Soubise, Charles de Rohan, prince de

From Project Seven Years War
Jump to navigationJump to search

Hierarchical Path: Seven Years War (Main Page) >> Personalities >> Soubise, Charles de Rohan, prince de

Arms of the prince de Soubise - Source: PMPdeL

Charles de Rohan, prince de Soubise

Maréchal de camp (1743-48), Lieutenant-General (1748-58) Maréchal de France (1758-87)

born July 16, 1715, Versailles, France

died July 4, 1787, Paris, France


Painting of Charles de Rohan, Prince de Soubise as Maréchal de France

Charles de Rohan was the son of Jules François Louis de Rohan, Prince de Soubise, captain-lieutenant of the Gendarmes de la Garde, and of Anne-Julie-Adélaïde de Melun. He was also the grandson of the Princesse de Soubise, who is known to history as one of the mistresses of Louis XIV.

In 1724, Soubise's parents both died from smallpox at Paris. His grand-father Hercule then took charge of him and he was raised at the court where Soubise became the companion of the young Louis XV who had the same age.

In 1732, Soubise joined the 1st company of the Mousquetaires de la Garde, thus beginning a military career where his close relation with the king and the protection of Mme de Pompadour guaranteed him rapid promotion.

In 1733, Soubise was promoted to captain.

On January 17 1740, Soubise was promoted to brigadier.

In 1743, Soubise was promoted to maréchal de camp.

On May 11 1745, Soubise took part in the Battle of Fontenoy where he accompanied Louis XV.

On January 1 1748, Soubise was promoted to lieutenant-general.

In 1749, Soubise inherited the estates of Roberval, Rhuis and Saint-Germain.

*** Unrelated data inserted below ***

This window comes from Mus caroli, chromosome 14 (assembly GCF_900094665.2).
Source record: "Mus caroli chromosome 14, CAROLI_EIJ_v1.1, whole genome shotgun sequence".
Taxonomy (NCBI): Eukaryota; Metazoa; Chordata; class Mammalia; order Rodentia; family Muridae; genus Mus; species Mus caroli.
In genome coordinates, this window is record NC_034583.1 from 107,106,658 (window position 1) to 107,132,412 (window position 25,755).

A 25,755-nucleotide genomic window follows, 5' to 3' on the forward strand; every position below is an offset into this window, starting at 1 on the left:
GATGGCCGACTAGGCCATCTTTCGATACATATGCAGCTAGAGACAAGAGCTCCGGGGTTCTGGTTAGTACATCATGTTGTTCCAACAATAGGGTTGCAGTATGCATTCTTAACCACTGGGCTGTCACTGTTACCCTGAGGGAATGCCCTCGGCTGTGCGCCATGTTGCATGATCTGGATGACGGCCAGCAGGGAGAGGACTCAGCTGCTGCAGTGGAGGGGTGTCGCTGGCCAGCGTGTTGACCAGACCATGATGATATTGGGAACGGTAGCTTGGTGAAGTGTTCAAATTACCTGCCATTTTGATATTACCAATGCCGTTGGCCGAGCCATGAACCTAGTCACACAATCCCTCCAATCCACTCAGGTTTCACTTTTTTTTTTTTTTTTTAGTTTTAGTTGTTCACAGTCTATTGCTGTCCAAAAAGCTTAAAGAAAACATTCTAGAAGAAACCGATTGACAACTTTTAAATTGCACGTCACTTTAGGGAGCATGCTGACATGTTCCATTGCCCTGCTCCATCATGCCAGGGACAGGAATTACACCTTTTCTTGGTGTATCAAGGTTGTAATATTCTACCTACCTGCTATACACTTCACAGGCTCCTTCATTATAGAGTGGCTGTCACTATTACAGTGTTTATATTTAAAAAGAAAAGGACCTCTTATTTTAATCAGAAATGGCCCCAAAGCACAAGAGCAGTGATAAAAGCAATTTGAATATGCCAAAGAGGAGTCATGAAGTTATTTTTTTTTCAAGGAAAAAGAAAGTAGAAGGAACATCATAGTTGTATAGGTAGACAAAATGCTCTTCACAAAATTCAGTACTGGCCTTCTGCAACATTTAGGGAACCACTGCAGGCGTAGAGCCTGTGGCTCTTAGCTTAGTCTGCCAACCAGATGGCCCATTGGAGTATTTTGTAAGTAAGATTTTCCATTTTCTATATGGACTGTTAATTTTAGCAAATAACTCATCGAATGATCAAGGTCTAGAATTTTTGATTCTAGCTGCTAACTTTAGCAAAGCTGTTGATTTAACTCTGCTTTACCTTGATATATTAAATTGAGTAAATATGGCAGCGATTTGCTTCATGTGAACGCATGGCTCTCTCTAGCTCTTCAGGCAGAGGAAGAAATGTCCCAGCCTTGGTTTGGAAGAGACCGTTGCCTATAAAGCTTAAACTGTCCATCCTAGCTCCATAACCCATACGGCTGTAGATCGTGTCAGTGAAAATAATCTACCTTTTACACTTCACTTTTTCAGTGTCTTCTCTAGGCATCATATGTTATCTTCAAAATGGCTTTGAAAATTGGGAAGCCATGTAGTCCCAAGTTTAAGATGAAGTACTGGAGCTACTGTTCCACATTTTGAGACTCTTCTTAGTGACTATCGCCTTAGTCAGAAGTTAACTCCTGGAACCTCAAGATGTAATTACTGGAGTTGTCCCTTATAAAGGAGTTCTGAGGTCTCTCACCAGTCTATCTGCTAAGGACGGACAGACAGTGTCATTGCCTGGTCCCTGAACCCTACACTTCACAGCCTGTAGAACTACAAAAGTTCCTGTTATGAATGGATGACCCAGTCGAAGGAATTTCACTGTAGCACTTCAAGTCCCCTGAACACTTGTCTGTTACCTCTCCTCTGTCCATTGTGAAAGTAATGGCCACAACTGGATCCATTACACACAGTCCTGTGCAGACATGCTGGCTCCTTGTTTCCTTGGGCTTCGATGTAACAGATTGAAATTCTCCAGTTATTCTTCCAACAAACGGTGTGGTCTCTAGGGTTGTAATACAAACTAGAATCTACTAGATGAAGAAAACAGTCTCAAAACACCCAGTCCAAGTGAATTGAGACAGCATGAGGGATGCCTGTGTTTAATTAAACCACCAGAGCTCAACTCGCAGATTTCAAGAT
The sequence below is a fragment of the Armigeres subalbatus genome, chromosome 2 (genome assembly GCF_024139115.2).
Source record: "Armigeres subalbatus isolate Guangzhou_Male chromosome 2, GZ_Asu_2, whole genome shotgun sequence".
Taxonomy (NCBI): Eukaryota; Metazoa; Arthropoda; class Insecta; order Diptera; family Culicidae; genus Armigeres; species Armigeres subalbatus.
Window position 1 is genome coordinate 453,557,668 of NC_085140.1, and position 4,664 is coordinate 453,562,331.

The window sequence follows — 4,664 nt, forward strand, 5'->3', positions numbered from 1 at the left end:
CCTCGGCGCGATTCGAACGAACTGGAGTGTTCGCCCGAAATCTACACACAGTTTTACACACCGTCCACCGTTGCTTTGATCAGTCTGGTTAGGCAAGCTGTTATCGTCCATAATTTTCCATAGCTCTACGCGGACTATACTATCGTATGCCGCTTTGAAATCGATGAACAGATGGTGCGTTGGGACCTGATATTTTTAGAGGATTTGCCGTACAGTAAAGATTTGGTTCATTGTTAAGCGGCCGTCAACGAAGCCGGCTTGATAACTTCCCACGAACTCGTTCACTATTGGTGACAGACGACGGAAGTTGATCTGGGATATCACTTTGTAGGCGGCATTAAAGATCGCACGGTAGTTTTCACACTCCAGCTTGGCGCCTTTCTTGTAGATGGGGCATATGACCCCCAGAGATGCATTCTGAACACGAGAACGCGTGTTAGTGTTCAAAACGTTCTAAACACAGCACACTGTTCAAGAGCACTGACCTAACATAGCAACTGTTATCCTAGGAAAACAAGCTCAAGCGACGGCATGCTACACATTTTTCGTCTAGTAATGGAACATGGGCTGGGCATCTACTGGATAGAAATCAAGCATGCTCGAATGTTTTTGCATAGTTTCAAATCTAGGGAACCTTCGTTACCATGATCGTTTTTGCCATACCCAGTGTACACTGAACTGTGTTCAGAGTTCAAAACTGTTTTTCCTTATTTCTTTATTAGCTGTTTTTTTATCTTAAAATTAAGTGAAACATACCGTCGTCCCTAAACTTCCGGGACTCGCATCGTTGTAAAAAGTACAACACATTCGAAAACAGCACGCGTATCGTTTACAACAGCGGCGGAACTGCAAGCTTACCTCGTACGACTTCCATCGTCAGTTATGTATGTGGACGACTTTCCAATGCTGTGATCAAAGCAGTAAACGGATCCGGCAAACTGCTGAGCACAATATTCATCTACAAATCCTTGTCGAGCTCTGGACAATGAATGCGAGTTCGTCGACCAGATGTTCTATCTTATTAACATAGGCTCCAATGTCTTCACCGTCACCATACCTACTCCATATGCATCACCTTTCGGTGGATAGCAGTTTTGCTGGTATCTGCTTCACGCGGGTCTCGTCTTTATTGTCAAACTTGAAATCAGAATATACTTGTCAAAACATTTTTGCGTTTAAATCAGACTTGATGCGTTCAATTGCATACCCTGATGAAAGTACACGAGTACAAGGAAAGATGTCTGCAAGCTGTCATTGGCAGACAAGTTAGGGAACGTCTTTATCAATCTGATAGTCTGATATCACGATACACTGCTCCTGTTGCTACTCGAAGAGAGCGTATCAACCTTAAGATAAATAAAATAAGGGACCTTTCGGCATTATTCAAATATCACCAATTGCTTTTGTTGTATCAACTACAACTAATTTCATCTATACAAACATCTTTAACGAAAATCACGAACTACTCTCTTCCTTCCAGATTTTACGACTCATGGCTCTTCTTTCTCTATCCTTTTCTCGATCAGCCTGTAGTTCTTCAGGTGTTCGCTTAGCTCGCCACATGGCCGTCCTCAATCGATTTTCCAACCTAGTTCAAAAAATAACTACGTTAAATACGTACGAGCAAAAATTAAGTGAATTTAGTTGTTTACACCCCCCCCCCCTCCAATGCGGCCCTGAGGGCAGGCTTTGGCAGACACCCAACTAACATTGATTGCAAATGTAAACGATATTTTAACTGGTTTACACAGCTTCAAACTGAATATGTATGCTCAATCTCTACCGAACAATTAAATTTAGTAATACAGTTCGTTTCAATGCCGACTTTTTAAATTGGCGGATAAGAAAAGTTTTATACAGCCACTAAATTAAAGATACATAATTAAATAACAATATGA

In 1751, Louis XV appointed Soubise gouvernor general of Flander and Hainaut and governor of Lille.

In 1755, Louis XV appointed Soubise Minister of State.

In 1757, soon after the beginning of the Seven Years' War, Soubise was initially placed under the command of the Maréchal d'Estrées for the French invasion of Hanover before being put in command of an army of 24,000 men who joined the Reichsarmee for the planned reconquest of Saxony. On November 5, the combined army sustained the crushing defeat of Rossbach at the hands of Frederick II of Prussia. During this battle Soubise was unable to coordinate the action of his troops.

On July 23 1758, the vanguard of Soubise's Army under the Duc de Broglie defeated a Hessian force in the Combat of Sandershausen. Later during the year, on October 10, Soubise himself won the Battle of Lutterberg against an Allied Army. For these victories, Soubise obtained the title of Maréchal de France, minister of state, peer, captain and lieutenant-general of the provinces of Flander and Hainaut.

In 1761, Soubise commanded the Army of the Rhine consisting of about 110,000 men.

In 1762, Soubise defeated Ferdinand of Brunswick at the Combat of Nauheim.

After the Seven Years' War, Soubise lived the life of a courtier and man of fashion in Paris. He was protected by Madame du Barry and other favourites of the king.

In 1774, at the death of Louis XV, his successor Louis XVI confirmed Soubise in his charge of minister of state.

In 1784, after the bankruptcy of his son-in-law and the scandal of the collier de la reine, Soubise retired from public affairs.

On July 4 1787, Soubise died in Paris.


This article incorporates texts from the article "Soubise" of the Encyclopædia Britannica (11th ed. London: Cambridge University Press, 1911), a publication now in the public domain.

This article also incorporates translated texts from the article "Charles de Rohan, prince de Soubise" in the French Wikipedia.

Other sources

Grosser Generalstab Kriegsgeschichtliche Abteilung II: Die Kriege Friedrichs des Grossen, Part 3 Der siebenjährige Krieg 1756-1763, Vol. 5 Hastenbeck und Roßbach, Berlin, 1903, Anhang 32